Jul 7, 2020
George DobellSenior correspondent at ESPNcricinfo
English cricket could be witnessing a changing of the guard with Stuart Broad set to miss out on a place in the first Test against West Indies.
Broad, a veteran of 138 Tests and taker of 485 Test wickets, has not missed a home Test since 2012, a run of 51 matches in succession. The last time he missed one – the Edgbaston Test against West Indies – he was rested with the series already won.
But England, and their stand-in captain Ben Stokes, are thought likely instead to opt for the pace of Jofra Archer and Mark Wood with James Anderson back with the new ball after suffering injury in South Africa. Chris Woakes is the other player set to be left out from their 13-man squad.
England had originally planned to name their Test team on Tuesday evening. But although it is understood the players have been notified of the final XI, the team management reasoned that, with poor weather around and the possibility a bowler could sustain an injury in the lead-up to the match, there was no need to commit to anything at this stage.
If Broad is, indeed, left out, there may be a temptation to write his career obituary, but that would be premature. England are set to play six Tests in little more than seven weeks and some rotation of the seam attack is inevitable. There is a decent chance he could return as soon as next week for the second Test at Emirates Old Trafford. He could still become just the fourth seamer to claim 500 Test wickets.
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He has been left out before, too. At the end of 2018, he played only one of the Tests on England’s tour of Sri Lanka while he was also omitted from the side for the first Test of the series in the Caribbean 18 months ago. He demonstrated his undimmed enthusiasm for the challenge, though, by tinkering with his technique – in particular, he shortened his run-up and bowled a fuller, more probing line and length – and enjoyed personally successful series against Australia (in which he claimed 23 wickets at a cost of 26.65 apiece) and South Africa (in which he claimed 14 at 19.42). It would probably pay not to write him off now.
But this is another sign that England are looking to the future. And while Broad might have struggled to retain his status as a first-choice bowler in overseas conditions, this is the first time in the best part of a decade that he has not been considered among the first-choice attack in England.
“I’ve been dreading it for the last two or three days, telling the unfortunate guys. It’s not a nice conversation to think about”
It is, perhaps, also an indication that the England management are looking to Wood and Archer, in particular, as the nucleus of the attack that they feel can help them win the Ashes in Australia in around 18 months’ time. Both are blessed with sharp pace and would appear well-suited to the hard wickets anticipated in Australia. Wood also claimed a nine-for in his most recent Test – against South Africa – and took his maiden Test five-for the last time England and West Indies met. Wednesday’s first Test will be their first in the same XI.
It might also be relevant that, for the first time in many months, England are blessed with a surfeit of fit, fast bowlers. By the end of the South Africa tour, England were without Anderson and Archer due to injury. Perhaps, had all been available, this decision may have come earlier.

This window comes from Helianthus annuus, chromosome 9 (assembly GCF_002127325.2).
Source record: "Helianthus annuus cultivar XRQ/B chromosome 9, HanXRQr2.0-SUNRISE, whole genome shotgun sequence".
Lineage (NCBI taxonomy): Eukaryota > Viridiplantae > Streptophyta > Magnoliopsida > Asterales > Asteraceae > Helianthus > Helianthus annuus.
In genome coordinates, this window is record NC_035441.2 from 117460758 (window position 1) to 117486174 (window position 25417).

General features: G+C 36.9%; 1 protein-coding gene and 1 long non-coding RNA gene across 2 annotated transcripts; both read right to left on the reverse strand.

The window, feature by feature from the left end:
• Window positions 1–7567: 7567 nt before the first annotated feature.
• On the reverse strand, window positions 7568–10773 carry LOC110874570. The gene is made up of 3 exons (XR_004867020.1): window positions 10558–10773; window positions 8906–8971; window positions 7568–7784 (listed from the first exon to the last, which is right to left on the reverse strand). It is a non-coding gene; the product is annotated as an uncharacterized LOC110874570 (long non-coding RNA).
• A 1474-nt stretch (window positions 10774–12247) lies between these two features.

Stokes admitted on Tuesday that having five seamers fit and ready to go had presented him with “an absolute nightmare”, and said he would be “dreading” delivering the bad news to the two players that missed out.
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“You can only pick so many but it’s a great place to be,” Stokes said. “To have so many to pick from is great as a team, I’d rather be in this position. With the amount of cricket we’ve got coming in the next seven weeks I think all the guys will get opportunities. That’s a hell of a workload especially taking into consideration the time we haven’t been on the field. You’ve got to realise there’s no cricket behind anybody.
“To play six Tests in seven weeks would be a huge ask for any bowler, but if we are going to rotate it’s not going to affect the standard. The guys we’ve got here are all unbelievable and they’ve all put a good case forward.
“I’ve been dreading it for the last two or three days, telling the unfortunate guys. It’s not a nice conversation to think about and I can’t wait to give Joe the armband back for that reason, but that is leadership. It’s great to tell guys they’re playing but with that comes the fact that you have to deliver the bad news. It’s never nice.”
Stokes also said that the prospect of Wood and Archer bowling together was “exciting”, adding that it would be difficult to leave Wood out given his “transformation” in the past two years.
“The transformation of Mark Wood, more from a mental side, has been phenomenal. He’s obviously had his troubles in the past with injuries. I’m so excited with where he’s at with everything – all the worries and troubles that he would have had two or three years ago about his body seem to have just disappeared.
“The skills that he possesses are very, very rare to have in a bowler. There’s been a lot of thought put into the team that we’re going to select.”
England were also set to confirm that Joe Denly will bat at No. 3, with Zak Crawley at No. 4.
Probable England XI for first Test: 1 Dom Sibley, 2 Rory Burns, 3 Joe Denly, 4 Zak Crawley, 5 Ben Stokes (captain), 6 Ollie Pope, 7 Jos Buttler, 8 Dom Bess, 9 Jofra Archer, 10 Mark Wood, 11 James Anderson
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